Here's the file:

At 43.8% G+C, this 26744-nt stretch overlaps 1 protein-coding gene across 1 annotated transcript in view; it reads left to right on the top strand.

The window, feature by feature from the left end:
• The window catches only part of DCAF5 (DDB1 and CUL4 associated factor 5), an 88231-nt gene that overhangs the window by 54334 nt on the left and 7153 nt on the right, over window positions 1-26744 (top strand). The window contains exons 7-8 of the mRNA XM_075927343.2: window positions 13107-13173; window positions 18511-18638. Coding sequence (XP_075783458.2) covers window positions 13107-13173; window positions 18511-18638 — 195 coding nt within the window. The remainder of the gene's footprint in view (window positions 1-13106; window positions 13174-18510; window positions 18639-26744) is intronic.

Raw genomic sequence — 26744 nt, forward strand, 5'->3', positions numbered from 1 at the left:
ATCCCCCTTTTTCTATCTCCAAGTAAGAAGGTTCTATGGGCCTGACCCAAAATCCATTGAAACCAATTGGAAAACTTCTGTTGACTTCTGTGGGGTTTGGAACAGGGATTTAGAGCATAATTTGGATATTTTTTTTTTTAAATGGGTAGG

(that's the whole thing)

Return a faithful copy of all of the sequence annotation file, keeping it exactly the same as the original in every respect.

At 43.8% G+C, this 26744-nt stretch overlaps 1 protein-coding gene across 1 annotated transcript in view; it reads left to right on the top strand.

The window, feature by feature from the left end:
• The window catches only part of DCAF5 (DDB1 and CUL4 associated factor 5), an 88231-nt gene that overhangs the window by 54334 nt on the left and 7153 nt on the right, over window positions 1-26744 (top strand). The window contains exons 7-8 of the mRNA XM_075927343.2: window positions 13107-13173; window positions 18511-18638. Coding sequence (XP_075783458.2) covers window positions 13107-13173; window positions 18511-18638 — 195 coding nt within the window. The remainder of the gene's footprint in view (window positions 1-13106; window positions 13174-18510; window positions 18639-26744) is intronic.

Raw genomic sequence — 26744 nt, forward strand, 5'->3', positions numbered from 1 at the left:
ATCCCCCTTTTTCTATCTCCAAGTAAGAAGGTTCTATGGGCCTGACCCAAAATCCATTGAAACCAATTGGAAAACTTCTGTTGACTTCTGTGGGGTTTGGAACAGGGATTTAGAGCATAATTTGGATATTTTTTTTTTTAAATGGGTAGG